Proper issue preservation facilitates an orderly system of justice. See, e.g., Newman Dev. Grp. of Pottstown, LLC v. Genuardi's Family Markets, Inc., 617 Pa. 265, 286, 52 A.3d 1233, 1246 (2012) ("[W]e have a strong interest in the preservation of consistency and predictability in the operation of our appellate process, and issue preservation rules play an important role in that process." (citation omitted)). It enables the courts of original jurisdiction, in particular, to correct mistakes and affords opposing parties a fair opportunity to respond. See Schmidt v. Boardman Co., 608 Pa. 327, 357, 11 A.3d 924, 942 (2011) (Majority Opinion, in the relevant respects) (enforcing issue preservation, even where the effort is necessarily futile in a court of original jurisdiction bound by a contrary ruling of an appellate court). In Schmidt, the Court explained:

[T]here are . . . very good reasons supporting a requirement that potential challenges be identified early in litigation, not the least of which are to channel the appellate review and afford fair notice to opposing parties of what may be to come at later stages. Indeed, knowledge of the matters which will be available to be raised on appeal may affect decisions which shape litigation, including tactical and settlement choices. For example, in a case in which the plaintiff has the option of proceeding against the defendant on strict liability and/or negligence theories, the plaintiff may choose to proceed in negligence if she knows whether or not the foundation of the strict-liability case may be susceptible to disruption on appeal.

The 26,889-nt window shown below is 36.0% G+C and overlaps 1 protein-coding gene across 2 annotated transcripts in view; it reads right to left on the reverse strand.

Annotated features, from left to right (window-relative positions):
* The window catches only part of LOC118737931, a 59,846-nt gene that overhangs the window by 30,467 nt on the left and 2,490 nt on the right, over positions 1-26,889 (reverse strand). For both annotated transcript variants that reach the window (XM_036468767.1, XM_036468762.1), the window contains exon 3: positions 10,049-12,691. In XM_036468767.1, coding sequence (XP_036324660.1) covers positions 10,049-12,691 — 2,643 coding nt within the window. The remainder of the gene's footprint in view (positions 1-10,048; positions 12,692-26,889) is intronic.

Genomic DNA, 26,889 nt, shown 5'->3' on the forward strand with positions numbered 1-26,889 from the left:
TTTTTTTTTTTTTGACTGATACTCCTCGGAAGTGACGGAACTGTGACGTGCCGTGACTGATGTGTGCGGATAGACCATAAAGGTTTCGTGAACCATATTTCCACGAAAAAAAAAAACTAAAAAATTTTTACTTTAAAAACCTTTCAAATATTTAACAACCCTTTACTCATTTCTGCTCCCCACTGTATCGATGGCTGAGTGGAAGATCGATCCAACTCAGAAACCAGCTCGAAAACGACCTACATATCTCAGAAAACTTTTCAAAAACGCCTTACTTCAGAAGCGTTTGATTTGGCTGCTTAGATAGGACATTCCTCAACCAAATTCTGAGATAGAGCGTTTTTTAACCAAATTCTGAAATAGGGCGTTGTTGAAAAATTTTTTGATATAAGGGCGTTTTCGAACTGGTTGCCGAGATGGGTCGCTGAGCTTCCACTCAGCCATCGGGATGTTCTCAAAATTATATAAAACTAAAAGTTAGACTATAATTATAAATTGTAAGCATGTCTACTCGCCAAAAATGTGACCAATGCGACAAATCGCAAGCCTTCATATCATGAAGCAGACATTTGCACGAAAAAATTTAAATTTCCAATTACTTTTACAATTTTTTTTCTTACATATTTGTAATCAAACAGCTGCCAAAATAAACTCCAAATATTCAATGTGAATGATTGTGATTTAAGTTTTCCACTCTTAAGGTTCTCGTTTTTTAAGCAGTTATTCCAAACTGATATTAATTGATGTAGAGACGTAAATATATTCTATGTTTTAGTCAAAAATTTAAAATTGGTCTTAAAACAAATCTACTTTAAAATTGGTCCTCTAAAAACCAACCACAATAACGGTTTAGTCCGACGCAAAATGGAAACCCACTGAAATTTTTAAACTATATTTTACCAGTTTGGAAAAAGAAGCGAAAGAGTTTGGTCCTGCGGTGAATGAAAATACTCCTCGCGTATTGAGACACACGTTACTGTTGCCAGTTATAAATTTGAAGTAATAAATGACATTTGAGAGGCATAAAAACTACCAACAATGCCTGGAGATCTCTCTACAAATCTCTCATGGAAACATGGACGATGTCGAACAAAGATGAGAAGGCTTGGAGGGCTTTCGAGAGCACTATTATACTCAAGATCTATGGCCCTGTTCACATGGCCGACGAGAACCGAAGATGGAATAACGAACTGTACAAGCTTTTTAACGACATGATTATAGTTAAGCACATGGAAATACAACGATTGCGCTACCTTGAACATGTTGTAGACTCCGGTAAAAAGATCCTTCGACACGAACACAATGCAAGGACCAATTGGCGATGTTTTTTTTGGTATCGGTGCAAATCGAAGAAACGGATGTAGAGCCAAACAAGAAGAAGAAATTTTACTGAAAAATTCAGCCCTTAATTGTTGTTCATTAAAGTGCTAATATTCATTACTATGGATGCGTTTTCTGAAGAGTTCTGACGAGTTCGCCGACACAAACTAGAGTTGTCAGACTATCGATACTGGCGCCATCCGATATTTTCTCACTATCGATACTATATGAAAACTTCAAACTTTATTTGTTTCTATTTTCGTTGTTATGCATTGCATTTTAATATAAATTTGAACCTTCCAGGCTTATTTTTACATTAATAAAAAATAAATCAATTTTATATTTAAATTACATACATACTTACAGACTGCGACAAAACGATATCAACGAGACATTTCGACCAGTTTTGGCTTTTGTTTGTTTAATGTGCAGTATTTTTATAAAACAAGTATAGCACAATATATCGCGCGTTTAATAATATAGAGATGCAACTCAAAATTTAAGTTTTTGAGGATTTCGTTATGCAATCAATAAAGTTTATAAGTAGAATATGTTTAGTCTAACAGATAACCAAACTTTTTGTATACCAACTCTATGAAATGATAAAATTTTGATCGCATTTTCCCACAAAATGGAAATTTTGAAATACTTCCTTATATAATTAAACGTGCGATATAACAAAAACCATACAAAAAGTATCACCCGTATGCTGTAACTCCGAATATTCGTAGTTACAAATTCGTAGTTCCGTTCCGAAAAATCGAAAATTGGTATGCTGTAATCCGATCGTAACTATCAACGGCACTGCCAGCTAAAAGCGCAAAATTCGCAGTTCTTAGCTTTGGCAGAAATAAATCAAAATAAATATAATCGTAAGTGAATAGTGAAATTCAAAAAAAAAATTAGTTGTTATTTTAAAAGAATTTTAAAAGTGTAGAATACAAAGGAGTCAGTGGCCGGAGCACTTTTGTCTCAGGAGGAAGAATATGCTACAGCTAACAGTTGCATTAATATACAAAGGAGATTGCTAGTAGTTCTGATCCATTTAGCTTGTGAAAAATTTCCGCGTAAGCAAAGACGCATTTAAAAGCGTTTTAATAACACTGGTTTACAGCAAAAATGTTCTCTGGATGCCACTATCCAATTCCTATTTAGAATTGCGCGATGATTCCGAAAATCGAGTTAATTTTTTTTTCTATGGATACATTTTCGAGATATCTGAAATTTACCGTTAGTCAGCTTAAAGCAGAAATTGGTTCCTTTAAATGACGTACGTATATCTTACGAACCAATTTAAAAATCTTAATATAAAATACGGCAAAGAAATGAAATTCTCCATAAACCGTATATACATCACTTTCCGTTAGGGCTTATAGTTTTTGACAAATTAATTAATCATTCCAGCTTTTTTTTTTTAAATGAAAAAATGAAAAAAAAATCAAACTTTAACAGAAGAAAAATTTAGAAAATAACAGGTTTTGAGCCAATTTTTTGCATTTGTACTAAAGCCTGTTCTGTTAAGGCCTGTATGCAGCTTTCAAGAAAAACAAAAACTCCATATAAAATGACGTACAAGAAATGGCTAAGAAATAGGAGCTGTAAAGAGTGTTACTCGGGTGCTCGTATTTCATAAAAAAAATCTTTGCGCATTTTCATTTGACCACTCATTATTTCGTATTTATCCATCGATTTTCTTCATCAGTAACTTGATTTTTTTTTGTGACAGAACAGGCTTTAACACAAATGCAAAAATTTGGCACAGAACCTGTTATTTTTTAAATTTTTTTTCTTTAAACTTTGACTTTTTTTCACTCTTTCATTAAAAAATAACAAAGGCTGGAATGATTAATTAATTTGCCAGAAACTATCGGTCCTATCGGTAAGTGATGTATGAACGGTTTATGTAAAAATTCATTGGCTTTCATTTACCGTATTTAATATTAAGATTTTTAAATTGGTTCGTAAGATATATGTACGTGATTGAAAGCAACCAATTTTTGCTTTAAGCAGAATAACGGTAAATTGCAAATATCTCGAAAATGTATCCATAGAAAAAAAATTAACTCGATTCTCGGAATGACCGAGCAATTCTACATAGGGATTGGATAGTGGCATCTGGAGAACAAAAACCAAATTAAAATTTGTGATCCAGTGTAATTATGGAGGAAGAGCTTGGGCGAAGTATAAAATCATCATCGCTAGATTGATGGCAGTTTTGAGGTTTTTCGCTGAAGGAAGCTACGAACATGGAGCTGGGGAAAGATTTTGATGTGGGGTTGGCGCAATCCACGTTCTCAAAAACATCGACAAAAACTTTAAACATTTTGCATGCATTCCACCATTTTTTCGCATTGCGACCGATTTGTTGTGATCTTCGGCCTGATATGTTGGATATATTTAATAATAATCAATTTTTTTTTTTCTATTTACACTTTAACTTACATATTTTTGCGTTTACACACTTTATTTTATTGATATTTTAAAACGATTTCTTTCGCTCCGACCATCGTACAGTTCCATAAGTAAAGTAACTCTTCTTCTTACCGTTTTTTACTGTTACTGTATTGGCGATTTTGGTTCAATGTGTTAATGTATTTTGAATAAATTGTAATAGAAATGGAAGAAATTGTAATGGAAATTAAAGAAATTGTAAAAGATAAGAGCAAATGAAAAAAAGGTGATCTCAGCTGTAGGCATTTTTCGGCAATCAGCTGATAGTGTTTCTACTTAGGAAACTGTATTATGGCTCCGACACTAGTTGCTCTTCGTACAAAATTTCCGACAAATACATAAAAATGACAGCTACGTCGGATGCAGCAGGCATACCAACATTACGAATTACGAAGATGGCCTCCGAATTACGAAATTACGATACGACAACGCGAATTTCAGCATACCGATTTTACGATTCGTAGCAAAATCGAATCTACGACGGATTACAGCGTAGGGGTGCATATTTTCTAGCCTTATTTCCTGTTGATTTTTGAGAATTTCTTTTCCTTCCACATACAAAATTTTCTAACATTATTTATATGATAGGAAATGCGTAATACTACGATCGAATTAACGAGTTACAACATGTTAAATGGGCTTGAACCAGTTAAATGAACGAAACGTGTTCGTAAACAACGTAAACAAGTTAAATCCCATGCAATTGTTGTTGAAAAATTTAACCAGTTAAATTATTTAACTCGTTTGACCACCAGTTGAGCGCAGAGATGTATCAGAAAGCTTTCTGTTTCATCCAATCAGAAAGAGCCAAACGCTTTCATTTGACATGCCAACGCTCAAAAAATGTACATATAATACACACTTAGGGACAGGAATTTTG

Id. at 355-56, 11 A.3d at 941.[6]

         In terms of efforts by criminal defendants to raise claims for departure from federal constitutional jurisprudence on independent state grounds, the Commonwealth is correct that the precedent of this Court requires that some analysis explaining the grounds for departure is required. In this regard, our position comports with the approach of the New Mexico Supreme Court, which distinguishes between instances in which established state court precedent construes a provision of the state constitution to provide more protection than its federal counterpart and scenarios in which there is no such precedent. See State v. Gomez, 932 P.2d 1, 8-9 (N.M. 1997).

         In the former instance, i.e., when there is controlling precedent:

the claim may be preserved by (1) asserting the constitutional principle that provides the protection sought under the [state] Constitution, and (2) showing the factual basis needed for the trial court to rule on the issue.

Id. at 8. Where there is no precedent supporting departure,

a party also must assert in the trial court that the state constitutional provision at issue should be interpreted more expansively than the federal counterpart and provide reasons for interpreting the state provision differently from the federal provision. This will enable the trial court to ...